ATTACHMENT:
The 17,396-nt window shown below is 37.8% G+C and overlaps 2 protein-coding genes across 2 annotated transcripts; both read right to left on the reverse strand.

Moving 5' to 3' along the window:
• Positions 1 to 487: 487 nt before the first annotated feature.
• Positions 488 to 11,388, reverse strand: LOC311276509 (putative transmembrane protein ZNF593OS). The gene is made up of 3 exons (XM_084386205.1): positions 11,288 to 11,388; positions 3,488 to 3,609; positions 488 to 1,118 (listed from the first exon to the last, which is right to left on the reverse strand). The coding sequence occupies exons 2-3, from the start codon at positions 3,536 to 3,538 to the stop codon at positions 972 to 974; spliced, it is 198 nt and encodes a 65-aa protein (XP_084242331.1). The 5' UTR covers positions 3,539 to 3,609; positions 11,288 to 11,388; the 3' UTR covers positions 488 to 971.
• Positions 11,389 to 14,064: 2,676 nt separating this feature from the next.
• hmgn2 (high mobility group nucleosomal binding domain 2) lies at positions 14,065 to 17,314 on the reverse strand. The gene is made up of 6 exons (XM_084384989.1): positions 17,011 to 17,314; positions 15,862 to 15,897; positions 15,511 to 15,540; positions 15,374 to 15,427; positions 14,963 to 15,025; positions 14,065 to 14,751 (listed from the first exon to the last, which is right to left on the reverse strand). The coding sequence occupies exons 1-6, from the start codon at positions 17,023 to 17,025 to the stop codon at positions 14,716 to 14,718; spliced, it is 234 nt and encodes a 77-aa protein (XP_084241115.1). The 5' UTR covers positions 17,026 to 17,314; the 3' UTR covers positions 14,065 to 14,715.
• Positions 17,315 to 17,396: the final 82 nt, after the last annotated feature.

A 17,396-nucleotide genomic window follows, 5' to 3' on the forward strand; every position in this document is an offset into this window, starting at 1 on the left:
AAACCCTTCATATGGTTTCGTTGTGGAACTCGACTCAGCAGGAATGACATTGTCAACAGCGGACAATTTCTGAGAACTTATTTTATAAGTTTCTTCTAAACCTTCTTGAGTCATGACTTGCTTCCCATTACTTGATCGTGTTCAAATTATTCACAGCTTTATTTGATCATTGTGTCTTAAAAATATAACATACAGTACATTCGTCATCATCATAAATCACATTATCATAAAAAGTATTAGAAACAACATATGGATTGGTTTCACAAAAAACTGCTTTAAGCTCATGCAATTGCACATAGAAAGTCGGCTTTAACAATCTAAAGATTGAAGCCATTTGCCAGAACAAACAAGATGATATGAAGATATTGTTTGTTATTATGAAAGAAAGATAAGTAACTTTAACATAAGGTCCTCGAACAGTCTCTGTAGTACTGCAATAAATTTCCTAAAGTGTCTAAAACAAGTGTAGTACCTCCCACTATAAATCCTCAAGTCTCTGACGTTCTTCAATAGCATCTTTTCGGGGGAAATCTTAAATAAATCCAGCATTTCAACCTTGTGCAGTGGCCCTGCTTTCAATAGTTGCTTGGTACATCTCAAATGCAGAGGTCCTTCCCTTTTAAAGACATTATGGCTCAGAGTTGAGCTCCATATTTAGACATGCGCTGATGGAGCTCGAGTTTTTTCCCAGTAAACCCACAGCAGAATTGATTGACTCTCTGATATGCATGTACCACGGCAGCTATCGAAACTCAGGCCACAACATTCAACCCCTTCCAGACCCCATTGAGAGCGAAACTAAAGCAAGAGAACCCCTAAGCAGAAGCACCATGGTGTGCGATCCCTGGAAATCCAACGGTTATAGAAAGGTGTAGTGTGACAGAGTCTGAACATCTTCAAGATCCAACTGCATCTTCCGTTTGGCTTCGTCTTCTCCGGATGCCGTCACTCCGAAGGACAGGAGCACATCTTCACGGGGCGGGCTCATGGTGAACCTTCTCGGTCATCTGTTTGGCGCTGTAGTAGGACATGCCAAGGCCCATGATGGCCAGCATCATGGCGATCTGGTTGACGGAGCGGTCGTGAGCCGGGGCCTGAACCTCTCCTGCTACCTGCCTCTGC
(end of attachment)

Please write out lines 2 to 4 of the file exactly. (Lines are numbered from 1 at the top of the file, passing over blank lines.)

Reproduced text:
Moving 5' to 3' along the window:
• Positions 1 to 487: 487 nt before the first annotated feature.
• Positions 488 to 11,388, reverse strand: LOC311276509 (putative transmembrane protein ZNF593OS). The gene is made up of 3 exons (XM_084386205.1): positions 11,288 to 11,388; positions 3,488 to 3,609; positions 488 to 1,118 (listed from the first exon to the last, which is right to left on the reverse strand). The coding sequence occupies exons 2-3, from the start codon at positions 3,536 to 3,538 to the stop codon at positions 972 to 974; spliced, it is 198 nt and encodes a 65-aa protein (XP_084242331.1). The 5' UTR covers positions 3,539 to 3,609; positions 11,288 to 11,388; the 3' UTR covers positions 488 to 971.